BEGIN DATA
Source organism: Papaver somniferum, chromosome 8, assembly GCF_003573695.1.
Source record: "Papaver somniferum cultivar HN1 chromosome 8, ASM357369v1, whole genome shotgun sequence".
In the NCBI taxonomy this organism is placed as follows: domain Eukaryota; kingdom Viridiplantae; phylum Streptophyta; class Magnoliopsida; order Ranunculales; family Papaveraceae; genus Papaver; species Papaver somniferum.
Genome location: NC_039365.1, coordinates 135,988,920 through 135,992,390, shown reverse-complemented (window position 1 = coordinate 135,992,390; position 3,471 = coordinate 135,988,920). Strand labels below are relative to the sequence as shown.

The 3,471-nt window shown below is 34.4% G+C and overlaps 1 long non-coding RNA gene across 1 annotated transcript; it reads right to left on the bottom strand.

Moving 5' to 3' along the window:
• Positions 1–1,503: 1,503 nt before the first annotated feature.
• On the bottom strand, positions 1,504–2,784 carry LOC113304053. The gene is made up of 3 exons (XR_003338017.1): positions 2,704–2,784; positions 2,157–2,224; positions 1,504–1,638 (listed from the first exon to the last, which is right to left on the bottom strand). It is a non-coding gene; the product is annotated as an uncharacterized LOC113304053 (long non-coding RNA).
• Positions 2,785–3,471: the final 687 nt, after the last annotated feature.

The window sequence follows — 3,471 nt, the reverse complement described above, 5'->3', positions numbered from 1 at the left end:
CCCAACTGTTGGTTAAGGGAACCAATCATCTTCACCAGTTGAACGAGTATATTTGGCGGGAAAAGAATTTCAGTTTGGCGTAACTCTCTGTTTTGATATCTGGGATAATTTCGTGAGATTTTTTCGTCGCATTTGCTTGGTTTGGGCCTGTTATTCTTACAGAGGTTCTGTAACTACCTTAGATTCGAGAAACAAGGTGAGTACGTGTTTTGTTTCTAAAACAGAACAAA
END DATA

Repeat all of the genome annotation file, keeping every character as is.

Source organism: Papaver somniferum, chromosome 8, assembly GCF_003573695.1.
Source record: "Papaver somniferum cultivar HN1 chromosome 8, ASM357369v1, whole genome shotgun sequence".
In the NCBI taxonomy this organism is placed as follows: domain Eukaryota; kingdom Viridiplantae; phylum Streptophyta; class Magnoliopsida; order Ranunculales; family Papaveraceae; genus Papaver; species Papaver somniferum.
Genome location: NC_039365.1, coordinates 135,988,920 through 135,992,390, shown reverse-complemented (window position 1 = coordinate 135,992,390; position 3,471 = coordinate 135,988,920). Strand labels below are relative to the sequence as shown.

The 3,471-nt window shown below is 34.4% G+C and overlaps 1 long non-coding RNA gene across 1 annotated transcript; it reads right to left on the bottom strand.

Moving 5' to 3' along the window:
• Positions 1–1,503: 1,503 nt before the first annotated feature.
• On the bottom strand, positions 1,504–2,784 carry LOC113304053. The gene is made up of 3 exons (XR_003338017.1): positions 2,704–2,784; positions 2,157–2,224; positions 1,504–1,638 (listed from the first exon to the last, which is right to left on the bottom strand). It is a non-coding gene; the product is annotated as an uncharacterized LOC113304053 (long non-coding RNA).
• Positions 2,785–3,471: the final 687 nt, after the last annotated feature.

The window sequence follows — 3,471 nt, the reverse complement described above, 5'->3', positions numbered from 1 at the left end:
CCCAACTGTTGGTTAAGGGAACCAATCATCTTCACCAGTTGAACGAGTATATTTGGCGGGAAAAGAATTTCAGTTTGGCGTAACTCTCTGTTTTGATATCTGGGATAATTTCGTGAGATTTTTTCGTCGCATTTGCTTGGTTTGGGCCTGTTATTCTTACAGAGGTTCTGTAACTACCTTAGATTCGAGAAACAAGGTGAGTACGTGTTTTGTTTCTAAAACAGAACAAA